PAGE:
Someone just said to me that “writing is hard”. This was an incorrect statement. Writing is easy; thinking is hard.
Thinking is hard but it is very easy to fool ourselves and think thinking easy. When we think about something we are alone in our heads, in a private world. Nobody is there to call us out when we miss a step, converge one line of thought into another that is actually distinct, or take more out of something than is actually in it. The act of thinking too easily slides into that of day-dreaming; we give ourselves a long hard look in a mirror with a face covered in cosmetics and the lighting turned down.
Putting our thoughts on paper is about rinsing our face in cold water and turning on the lights.
Writing is not hard. But our writing is often bad. This is because our thinking turns out to be not nearly so clear as we had wanted to believe. Picking out the flaws in our writing is an indirect but powerful way of correcting our thinking. That is why I say that editing is the ultimate Socratic art: an editor is the midwife of thought.
But this is not an art you are likely to learn at college. You may be taught about theories of history, or molecular physics, media communications or library management, physical anthropology or political science, but you are unlikely to be taught how to think.
And this is not so surprising. From around the 1880s and for about a century, rising social prosperity fueled a massive expansion in higher education. But all the self-illusions of liberal arts colleges notwithstanding, the kind of intensive personal engagement between master and student that one encounters in a Platonic dialogue is simply too costly to be a viable option even in elite universities.
But the end result is depressing for all that. For every year these educational institutes turn out thousands of graduates who can talk the talk, strike a posture, flood your head with jargon, but cannot think through a complicated idea and, consequently, are unlikely to give birth to any truly original thoughts.
W.H.R. Rivers was one of the first English psychologists to discover the unconscious. His work with ‘shell shocked’ soldiers during World War One is today well-known thanks to his appearance, alongside Wilfred Owen, Siegfried Sassoon, and Robert Graves in Pat Barker’s Regenerationtrilogy. Identifying the instinct of self-preservation rather than sex as the key to the psycho-neuroses of his patients, Rivers fashioned a version of Freudian doctrines palatable to a respectable English audience.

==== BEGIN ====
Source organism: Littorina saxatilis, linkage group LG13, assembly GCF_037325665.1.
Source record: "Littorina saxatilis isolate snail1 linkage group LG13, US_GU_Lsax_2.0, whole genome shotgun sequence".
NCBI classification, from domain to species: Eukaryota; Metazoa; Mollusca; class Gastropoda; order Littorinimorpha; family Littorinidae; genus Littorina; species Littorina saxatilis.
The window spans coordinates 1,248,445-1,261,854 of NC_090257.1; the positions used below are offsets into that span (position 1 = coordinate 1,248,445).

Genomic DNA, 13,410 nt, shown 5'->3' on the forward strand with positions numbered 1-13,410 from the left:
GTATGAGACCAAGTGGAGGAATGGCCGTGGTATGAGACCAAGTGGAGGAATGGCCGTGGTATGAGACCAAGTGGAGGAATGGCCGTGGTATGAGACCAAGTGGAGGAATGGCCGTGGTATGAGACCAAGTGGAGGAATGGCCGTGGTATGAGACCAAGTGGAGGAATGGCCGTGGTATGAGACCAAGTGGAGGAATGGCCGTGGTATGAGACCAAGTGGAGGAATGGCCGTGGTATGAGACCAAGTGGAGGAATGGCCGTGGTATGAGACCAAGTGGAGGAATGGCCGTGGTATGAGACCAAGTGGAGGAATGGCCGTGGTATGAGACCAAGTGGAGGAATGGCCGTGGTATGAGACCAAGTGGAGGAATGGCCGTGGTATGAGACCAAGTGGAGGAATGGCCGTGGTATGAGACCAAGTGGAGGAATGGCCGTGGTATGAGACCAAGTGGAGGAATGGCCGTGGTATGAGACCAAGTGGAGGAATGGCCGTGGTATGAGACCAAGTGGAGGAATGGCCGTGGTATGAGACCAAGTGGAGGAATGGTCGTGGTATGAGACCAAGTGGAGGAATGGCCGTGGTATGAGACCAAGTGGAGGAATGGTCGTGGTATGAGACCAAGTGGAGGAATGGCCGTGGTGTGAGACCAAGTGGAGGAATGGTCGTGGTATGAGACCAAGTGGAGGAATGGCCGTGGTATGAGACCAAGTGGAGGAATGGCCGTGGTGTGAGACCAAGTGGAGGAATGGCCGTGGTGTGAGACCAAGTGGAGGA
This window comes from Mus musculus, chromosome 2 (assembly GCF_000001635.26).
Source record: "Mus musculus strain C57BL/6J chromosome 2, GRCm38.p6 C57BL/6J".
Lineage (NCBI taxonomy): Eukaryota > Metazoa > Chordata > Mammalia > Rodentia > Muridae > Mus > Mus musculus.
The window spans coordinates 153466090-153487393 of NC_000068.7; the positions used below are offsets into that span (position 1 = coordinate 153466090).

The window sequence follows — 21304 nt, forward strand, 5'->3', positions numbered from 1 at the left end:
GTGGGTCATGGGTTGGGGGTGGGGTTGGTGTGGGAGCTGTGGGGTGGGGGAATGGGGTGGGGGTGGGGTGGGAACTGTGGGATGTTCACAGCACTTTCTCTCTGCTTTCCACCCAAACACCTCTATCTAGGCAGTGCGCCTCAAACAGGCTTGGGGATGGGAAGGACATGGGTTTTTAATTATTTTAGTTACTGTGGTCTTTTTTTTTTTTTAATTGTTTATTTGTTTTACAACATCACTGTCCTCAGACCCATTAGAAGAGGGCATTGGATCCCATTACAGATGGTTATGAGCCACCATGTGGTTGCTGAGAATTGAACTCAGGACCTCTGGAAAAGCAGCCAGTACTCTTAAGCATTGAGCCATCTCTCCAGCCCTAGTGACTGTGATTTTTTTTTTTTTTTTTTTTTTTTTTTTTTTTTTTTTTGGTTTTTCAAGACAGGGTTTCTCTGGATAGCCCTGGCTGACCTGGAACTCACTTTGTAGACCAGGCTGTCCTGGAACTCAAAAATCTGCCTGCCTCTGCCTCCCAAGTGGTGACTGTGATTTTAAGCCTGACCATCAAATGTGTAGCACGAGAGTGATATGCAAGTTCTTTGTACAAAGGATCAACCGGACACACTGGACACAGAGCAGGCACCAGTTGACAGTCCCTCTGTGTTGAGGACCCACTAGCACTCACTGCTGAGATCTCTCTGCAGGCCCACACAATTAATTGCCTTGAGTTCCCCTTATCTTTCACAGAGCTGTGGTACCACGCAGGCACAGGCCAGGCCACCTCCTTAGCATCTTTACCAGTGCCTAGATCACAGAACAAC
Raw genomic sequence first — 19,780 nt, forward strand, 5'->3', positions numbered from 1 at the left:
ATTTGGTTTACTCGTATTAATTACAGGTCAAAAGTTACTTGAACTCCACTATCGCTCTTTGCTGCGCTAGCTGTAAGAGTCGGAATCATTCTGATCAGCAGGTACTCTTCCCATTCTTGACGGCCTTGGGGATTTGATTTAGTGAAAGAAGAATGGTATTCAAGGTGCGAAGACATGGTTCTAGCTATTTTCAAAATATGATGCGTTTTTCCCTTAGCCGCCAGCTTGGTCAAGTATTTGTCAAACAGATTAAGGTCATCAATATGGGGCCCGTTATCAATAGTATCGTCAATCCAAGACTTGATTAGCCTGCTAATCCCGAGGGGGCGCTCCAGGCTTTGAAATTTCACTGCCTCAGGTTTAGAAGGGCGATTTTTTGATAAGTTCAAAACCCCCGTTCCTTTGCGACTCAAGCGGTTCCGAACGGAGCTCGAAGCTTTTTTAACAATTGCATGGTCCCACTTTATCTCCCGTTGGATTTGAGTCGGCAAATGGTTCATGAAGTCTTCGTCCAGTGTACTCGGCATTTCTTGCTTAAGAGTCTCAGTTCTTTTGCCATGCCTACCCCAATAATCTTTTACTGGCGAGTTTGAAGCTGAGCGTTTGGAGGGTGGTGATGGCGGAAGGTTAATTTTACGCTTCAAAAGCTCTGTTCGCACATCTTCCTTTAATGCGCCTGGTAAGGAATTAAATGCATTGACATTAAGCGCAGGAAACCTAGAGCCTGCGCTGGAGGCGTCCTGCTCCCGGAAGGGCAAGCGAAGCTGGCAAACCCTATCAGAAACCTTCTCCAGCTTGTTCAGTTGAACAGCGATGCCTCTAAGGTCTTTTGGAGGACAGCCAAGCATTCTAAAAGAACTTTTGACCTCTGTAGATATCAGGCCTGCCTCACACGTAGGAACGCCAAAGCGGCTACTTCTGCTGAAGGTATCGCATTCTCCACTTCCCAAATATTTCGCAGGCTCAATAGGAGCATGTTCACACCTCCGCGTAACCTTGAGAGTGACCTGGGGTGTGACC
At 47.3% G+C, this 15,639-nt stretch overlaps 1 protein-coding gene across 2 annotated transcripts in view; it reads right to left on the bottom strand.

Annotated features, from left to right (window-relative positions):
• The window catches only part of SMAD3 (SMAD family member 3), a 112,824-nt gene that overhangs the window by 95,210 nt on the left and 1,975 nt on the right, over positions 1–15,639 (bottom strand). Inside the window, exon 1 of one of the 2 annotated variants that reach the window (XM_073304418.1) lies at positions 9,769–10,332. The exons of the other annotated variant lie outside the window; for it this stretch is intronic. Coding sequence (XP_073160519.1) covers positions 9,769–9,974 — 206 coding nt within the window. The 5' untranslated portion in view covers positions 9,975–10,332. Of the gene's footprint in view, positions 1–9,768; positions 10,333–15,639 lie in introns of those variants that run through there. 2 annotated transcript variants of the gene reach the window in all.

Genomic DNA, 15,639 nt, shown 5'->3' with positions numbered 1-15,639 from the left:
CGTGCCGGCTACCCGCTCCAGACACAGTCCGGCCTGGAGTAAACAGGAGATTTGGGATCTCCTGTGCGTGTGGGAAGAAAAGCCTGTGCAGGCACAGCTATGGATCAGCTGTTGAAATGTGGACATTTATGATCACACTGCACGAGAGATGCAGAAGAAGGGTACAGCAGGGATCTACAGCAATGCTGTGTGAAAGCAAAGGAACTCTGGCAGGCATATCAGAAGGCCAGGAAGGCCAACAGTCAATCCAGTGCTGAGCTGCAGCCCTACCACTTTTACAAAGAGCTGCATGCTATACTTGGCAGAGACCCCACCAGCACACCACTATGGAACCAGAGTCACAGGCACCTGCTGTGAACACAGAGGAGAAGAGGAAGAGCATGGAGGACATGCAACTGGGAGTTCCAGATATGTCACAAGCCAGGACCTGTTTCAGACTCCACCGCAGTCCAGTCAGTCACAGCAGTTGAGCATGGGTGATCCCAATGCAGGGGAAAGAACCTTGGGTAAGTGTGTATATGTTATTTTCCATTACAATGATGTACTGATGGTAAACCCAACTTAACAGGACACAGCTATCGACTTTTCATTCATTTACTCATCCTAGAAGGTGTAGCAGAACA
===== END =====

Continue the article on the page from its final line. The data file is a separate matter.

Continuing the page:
My intention in this post is to show how Rivers’ notion of the unconscious was derived from the psychological model introduced in my last post. This is not to question the significance of Rivers’ encounter with Freud. I am merely pointing out how easily some of Freud’s ideas could be integrated into the established Cambridge model of the mind. Continue reading →
In this post I introduce the psychological model at the center of a series of posts I am contributing to a new online venture: the collaborative blog known as the Grote Club.
From the late 1860s through to World War One and beyond, this model of the mind was widely regarded within Cambridge as the foundation of the various sciences of Man and of Society. Its distinguishing characteristic was that it looked to a unified physiological account of the nervous system in order to explain both reasoning and instinctual action. This physiological model was itself evolutionary and hierarchical. But this gave rise to a psychological model that, as we shall see, supported two quite opposite readings of human society. Continue reading →
Here are some implicit assumptions that appear to underpin much current Tolkien studies:
Because Tolkien wrote stories the proper study of his work belongs to students of English literature. What is more, himself a Professor of English, the modern day student of English enjoys privileged access to Tolkien’s life and work.
The purpose of this post is to suggest that these assumptions limit and ultimately stultify our engagement with Tolkien. Continue reading →
If Hobbiton and Rivendell are taken (as intended) to be at about the latitude of Oxford, then Minas Tirith, 600 miles south, is at about the latitude of Florence.
J.R.R. Tolkien in a letter of 1967
Middle-earth, Tolkien insisted, is not an imaginary world; it is our world in an imagined past, since when the land and seas have changed and shifted. But if The Lord of the Rings tells of Hobbits who journey from around the area of Oxford in what was once the Shire all the way to Gondor and Mordor in what is now Southern Europe, where does Bilbo’s adventure take him? Continue reading →